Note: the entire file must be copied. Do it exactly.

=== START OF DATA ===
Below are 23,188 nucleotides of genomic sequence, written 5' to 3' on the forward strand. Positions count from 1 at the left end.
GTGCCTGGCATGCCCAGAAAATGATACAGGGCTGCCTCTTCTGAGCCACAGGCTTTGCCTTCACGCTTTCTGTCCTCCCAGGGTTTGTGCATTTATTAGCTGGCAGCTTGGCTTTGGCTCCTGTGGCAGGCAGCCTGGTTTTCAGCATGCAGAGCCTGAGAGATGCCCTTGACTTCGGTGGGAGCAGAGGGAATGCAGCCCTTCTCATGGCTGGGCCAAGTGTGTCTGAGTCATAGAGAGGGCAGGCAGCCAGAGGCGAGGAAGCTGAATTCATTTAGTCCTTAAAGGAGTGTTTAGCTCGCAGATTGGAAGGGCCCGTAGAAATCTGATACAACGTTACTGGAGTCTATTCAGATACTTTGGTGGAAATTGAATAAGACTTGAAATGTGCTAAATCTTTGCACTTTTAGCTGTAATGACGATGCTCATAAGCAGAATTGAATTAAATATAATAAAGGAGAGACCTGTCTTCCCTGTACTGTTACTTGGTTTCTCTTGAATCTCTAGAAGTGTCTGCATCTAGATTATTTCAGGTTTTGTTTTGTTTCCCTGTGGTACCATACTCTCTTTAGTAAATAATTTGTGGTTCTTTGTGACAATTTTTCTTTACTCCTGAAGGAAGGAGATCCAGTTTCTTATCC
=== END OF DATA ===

Below are 23,188 nucleotides of genomic sequence, written 5' to 3' on the forward strand. Positions count from 1 at the left end.
GTGCCTGGCATGCCCAGAAAATGATACAGGGCTGCCTCTTCTGAGCCACAGGCTTTGCCTTCACGCTTTCTGTCCTCCCAGGGTTTGTGCATTTATTAGCTGGCAGCTTGGCTTTGGCTCCTGTGGCAGGCAGCCTGGTTTTCAGCATGCAGAGCCTGAGAGATGCCCTTGACTTCGGTGGGAGCAGAGGGAATGCAGCCCTTCTCATGGCTGGGCCAAGTGTGTCTGAGTCATAGAGAGGGCAGGCAGCCAGAGGCGAGGAAGCTGAATTCATTTAGTCCTTAAAGGAGTGTTTAGCTCGCAGATTGGAAGGGCCCGTAGAAATCTGATACAACGTTACTGGAGTCTATTCAGATACTTTGGTGGAAATTGAATAAGACTTGAAATGTGCTAAATCTTTGCACTTTTAGCTGTAATGACGATGCTCATAAGCAGAATTGAATTAAATATAATAAAGGAGAGACCTGTCTTCCCTGTACTGTTACTTGGTTTCTCTTGAATCTCTAGAAGTGTCTGCATCTAGATTATTTCAGGTTTTGTTTTGTTTCCCTGTGGTACCATACTCTCTTTAGTAAATAATTTGTGGTTCTTTGTGACAATTTTTCTTTACTCCTGAAGGAAGGAGATCCAGTTTCTTATCC